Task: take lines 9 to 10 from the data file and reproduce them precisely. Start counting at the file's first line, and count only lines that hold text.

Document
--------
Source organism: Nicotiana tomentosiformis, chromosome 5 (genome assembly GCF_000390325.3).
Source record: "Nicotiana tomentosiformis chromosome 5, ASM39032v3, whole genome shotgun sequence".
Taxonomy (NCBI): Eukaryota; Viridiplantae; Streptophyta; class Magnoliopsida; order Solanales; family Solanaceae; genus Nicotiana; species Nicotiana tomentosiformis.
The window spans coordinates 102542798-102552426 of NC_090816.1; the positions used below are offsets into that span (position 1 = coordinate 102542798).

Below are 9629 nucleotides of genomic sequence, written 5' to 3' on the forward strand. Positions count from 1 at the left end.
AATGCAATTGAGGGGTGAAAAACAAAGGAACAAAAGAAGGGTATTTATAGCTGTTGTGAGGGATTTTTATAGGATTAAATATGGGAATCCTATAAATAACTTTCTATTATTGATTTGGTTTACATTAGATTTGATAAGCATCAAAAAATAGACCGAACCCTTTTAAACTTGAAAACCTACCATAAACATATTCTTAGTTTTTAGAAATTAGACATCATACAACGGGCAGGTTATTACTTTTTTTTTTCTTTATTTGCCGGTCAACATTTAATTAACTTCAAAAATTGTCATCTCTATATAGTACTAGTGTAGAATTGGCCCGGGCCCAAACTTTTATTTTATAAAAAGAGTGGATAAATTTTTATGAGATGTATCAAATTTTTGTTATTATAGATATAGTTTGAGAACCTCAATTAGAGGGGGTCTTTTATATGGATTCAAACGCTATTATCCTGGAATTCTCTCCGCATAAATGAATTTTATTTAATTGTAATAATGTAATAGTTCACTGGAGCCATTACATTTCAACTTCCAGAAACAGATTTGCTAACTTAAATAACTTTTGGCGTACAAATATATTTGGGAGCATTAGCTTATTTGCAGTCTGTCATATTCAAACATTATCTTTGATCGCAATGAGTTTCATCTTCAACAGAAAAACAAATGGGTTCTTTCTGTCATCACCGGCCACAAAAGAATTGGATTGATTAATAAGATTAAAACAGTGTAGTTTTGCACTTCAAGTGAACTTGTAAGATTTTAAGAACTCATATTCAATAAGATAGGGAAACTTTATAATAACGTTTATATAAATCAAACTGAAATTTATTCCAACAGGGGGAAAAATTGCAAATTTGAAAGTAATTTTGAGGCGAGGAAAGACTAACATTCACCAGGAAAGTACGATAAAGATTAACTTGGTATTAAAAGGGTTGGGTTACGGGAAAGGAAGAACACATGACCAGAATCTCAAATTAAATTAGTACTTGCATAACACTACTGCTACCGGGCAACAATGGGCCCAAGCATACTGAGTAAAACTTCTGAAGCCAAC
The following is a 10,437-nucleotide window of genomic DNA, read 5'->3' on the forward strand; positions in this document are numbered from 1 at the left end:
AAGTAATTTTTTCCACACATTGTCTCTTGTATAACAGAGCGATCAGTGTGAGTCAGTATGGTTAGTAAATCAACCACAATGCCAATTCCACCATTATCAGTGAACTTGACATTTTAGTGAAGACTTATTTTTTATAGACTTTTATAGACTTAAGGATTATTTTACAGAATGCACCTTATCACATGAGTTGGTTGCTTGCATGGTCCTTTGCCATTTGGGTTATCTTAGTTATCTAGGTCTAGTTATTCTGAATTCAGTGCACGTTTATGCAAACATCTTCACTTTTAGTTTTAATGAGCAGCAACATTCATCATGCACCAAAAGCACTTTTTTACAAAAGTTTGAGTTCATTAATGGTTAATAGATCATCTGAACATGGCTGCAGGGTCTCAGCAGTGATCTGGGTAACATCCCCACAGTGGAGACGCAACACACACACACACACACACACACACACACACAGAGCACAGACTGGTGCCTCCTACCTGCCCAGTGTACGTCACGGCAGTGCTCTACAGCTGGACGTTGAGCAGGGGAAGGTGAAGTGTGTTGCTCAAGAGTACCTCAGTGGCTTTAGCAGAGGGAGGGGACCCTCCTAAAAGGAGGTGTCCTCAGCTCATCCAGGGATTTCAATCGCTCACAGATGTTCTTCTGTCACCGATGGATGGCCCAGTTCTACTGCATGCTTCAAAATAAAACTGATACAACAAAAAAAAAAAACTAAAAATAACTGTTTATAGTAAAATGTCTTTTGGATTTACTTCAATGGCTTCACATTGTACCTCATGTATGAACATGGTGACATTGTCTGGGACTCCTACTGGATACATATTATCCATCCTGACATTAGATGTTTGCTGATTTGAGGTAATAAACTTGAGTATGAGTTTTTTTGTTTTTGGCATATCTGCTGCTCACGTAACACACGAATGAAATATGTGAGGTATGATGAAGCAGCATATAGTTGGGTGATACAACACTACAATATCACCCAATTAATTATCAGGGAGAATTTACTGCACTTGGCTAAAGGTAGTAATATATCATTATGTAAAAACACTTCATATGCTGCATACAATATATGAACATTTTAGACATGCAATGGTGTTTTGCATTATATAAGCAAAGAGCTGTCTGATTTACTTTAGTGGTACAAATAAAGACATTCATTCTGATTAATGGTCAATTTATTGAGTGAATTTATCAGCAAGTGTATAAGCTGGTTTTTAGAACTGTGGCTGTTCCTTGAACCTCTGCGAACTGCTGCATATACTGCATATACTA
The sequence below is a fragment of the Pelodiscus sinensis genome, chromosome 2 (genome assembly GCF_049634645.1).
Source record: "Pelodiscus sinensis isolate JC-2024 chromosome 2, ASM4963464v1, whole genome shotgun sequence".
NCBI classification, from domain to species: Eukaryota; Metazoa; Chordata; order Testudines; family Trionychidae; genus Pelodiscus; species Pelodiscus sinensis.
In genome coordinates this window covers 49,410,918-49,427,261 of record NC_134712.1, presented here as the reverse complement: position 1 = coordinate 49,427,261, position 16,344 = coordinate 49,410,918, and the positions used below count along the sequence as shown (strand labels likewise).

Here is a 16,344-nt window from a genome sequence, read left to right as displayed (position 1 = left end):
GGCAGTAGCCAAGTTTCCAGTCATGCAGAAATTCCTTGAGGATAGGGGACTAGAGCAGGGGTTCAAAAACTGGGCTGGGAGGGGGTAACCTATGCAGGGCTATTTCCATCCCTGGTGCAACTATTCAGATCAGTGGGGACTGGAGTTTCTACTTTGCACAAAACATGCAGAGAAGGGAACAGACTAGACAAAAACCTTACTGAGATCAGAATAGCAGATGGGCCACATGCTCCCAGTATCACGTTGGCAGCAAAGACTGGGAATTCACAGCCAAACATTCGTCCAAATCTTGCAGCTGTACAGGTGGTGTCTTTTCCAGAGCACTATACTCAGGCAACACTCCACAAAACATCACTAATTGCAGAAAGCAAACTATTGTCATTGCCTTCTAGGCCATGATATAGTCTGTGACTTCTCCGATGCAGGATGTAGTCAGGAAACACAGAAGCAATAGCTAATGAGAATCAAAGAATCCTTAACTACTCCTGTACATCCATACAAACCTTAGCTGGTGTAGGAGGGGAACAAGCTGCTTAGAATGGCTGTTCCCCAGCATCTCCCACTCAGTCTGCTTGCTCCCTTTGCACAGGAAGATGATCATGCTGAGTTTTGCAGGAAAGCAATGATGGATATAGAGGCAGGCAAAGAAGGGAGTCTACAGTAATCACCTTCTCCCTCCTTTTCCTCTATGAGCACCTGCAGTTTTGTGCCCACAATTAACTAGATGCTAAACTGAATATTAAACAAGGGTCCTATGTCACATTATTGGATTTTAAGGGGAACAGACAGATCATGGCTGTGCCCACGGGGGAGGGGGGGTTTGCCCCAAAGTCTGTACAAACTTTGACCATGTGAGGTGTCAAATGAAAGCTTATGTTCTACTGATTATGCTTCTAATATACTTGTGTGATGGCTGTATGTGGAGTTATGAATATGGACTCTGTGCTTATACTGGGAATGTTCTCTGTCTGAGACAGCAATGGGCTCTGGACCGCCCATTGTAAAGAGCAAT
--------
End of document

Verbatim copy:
The sequence below is a fragment of the Pelodiscus sinensis genome, chromosome 2 (genome assembly GCF_049634645.1).
Source record: "Pelodiscus sinensis isolate JC-2024 chromosome 2, ASM4963464v1, whole genome shotgun sequence".